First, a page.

Councils to Demand Back "Every Penny"

From failed Icelandic bank which owed Ealing Council £2m

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Ealing Council


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Local authorities, including Ealing Council, lost almost £1 billion investing in Icelandic banks which collapsed late last year.

While some banks say they will repay the councils in full, Glitnir has warned that only a quarter of cash could be handed back as part of a winding up process.

LGA deputy chairman Richard Kemp said Glitnir was breaking the law, which he argued was clear that councils should be treated as priority customers. Mr Kemp said £110 million had already been repaid to councils, and more money was expected early in the new year.

And he called on the Government to launch an independent inquiry into why ratings agencies had continued to give Icelandic banks top marks shortly before they failed.

Speaking ahead of the meeting in Iceland, he told BBC Radio 4's Today programme: "We want every penny back for British council taxpayers.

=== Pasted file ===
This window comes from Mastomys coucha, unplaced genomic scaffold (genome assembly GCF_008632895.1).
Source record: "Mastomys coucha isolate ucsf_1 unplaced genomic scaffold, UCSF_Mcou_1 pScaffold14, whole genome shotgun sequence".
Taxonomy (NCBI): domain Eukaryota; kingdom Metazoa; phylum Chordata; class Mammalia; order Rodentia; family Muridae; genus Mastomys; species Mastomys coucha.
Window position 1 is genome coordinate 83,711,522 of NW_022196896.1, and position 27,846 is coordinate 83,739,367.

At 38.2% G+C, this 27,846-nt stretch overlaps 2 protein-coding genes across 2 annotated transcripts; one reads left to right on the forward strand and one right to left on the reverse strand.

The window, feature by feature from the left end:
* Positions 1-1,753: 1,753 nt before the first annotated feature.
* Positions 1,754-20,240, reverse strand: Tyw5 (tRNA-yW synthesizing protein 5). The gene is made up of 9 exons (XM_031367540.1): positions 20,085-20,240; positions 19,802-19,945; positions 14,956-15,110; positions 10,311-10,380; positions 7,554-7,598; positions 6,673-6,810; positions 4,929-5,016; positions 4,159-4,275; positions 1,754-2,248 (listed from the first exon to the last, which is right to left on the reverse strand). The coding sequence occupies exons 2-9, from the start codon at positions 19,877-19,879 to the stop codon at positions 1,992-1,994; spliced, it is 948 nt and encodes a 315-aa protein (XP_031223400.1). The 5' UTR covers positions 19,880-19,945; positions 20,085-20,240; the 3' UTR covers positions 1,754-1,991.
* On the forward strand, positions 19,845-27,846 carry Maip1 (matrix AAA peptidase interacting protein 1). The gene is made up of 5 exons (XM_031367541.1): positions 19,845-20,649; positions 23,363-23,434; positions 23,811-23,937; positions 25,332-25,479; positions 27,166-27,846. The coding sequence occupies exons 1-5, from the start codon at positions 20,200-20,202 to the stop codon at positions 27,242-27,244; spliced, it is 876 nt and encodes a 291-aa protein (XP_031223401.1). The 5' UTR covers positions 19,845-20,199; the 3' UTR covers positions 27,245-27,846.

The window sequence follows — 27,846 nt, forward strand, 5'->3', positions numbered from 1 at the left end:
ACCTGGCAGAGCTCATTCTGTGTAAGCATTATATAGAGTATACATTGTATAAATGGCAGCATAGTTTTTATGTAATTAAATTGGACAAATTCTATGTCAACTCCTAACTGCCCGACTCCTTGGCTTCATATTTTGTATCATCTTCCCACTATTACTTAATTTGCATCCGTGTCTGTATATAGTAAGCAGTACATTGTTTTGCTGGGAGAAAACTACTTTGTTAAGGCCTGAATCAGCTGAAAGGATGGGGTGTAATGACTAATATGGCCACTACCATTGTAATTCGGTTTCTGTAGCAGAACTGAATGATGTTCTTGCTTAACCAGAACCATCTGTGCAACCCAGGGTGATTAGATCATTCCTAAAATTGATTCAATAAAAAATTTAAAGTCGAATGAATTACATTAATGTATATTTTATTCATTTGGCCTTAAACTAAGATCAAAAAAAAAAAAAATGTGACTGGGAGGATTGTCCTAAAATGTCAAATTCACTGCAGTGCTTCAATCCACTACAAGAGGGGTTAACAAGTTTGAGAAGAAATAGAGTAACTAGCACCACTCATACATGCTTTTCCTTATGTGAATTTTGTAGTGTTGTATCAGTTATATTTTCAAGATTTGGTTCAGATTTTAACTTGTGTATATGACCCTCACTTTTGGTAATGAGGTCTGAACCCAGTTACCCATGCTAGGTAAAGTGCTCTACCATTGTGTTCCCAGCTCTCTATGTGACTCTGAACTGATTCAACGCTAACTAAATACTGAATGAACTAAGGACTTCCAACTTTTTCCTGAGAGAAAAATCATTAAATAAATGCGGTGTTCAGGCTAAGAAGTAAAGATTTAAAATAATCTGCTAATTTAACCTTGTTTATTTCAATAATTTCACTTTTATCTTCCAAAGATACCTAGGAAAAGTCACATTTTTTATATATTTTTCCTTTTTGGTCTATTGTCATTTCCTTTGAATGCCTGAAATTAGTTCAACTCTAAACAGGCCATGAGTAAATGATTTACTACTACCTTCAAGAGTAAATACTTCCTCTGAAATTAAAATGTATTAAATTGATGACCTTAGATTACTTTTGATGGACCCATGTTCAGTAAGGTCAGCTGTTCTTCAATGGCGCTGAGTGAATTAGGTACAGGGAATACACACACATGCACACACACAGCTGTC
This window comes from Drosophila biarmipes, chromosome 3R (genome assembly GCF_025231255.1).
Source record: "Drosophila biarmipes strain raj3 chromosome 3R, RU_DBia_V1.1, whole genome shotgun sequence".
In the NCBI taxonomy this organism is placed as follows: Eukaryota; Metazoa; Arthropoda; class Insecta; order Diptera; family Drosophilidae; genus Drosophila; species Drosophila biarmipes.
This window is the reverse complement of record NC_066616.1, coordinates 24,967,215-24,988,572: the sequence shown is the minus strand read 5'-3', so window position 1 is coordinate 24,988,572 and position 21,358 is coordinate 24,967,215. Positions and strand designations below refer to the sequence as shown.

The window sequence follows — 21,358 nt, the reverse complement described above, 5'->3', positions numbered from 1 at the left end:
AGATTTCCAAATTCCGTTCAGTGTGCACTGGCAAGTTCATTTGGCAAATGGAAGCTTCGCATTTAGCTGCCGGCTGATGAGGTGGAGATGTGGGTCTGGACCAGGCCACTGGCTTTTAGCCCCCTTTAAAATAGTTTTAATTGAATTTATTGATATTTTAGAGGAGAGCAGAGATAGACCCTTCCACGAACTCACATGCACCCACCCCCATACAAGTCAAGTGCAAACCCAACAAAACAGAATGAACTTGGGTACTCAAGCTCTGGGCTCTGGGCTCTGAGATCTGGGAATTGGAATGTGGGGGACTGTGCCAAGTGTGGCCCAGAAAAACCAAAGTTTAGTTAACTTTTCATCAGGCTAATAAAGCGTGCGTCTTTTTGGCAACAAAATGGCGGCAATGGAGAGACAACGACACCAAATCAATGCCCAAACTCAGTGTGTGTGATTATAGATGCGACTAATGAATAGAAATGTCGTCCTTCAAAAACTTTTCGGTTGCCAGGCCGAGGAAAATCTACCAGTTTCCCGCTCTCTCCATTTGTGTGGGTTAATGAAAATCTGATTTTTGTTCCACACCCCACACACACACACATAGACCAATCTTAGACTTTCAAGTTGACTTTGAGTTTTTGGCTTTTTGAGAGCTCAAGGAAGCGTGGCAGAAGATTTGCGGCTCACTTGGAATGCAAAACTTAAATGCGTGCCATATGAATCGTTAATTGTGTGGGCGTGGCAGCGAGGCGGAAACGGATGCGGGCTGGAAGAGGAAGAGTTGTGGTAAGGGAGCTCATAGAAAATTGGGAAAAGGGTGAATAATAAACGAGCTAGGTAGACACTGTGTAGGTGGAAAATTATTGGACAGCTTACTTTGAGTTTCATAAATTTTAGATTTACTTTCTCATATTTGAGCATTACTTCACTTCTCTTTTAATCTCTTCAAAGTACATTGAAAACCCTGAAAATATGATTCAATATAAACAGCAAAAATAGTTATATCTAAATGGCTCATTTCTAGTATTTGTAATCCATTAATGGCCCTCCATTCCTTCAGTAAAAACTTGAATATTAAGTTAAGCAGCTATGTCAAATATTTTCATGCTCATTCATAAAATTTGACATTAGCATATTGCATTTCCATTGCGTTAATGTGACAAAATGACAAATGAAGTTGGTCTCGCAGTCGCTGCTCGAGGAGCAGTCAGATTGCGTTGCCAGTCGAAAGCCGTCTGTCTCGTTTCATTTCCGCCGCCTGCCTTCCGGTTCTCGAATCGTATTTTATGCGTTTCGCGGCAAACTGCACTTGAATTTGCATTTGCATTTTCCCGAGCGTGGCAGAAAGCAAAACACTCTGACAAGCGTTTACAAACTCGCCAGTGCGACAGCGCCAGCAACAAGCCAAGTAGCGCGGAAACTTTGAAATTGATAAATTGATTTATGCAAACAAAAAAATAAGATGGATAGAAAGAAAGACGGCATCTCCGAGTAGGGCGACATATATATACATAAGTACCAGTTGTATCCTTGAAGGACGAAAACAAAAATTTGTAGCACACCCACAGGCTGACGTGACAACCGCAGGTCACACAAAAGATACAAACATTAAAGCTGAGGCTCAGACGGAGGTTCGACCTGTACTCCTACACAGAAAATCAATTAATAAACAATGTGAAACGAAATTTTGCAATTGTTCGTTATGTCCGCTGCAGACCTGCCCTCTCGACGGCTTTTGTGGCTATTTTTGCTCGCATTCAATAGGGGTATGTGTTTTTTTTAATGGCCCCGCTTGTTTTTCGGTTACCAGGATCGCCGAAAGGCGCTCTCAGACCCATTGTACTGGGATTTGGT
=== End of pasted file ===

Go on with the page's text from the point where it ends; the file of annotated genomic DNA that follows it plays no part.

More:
"We deposited it in good faith with these banks, they were banks that were regulated under Western democracies, with external auditors, with credit reference agencies giving AAA ratings until hours before they went under.

"We expect to be paid back in good faith by those banks in return."

An Ealing council spokesman said: "We will continue to work with the LGA to get our money repaid and we remain confident that this will happen. In the meantime Ealing remains a financially strong council and residents can be reassured that our financial reserves are very robust."

Yesterday the Serious Fraud Office (SFO) launched a probe into suspected UK fraud at failed Icelandic bank Kaupthing before its collapse in October 2008.

The SFO will examine whether the bank misled savers to encourage deposits into its Kaupthing Edge account and investigate why large sums flooded out of the bank in the days before it failed.

More than 30,000 UK individuals, companies and organisations invested in Kaupthing Edge accounts, the SFO estimates.

December 19, 2009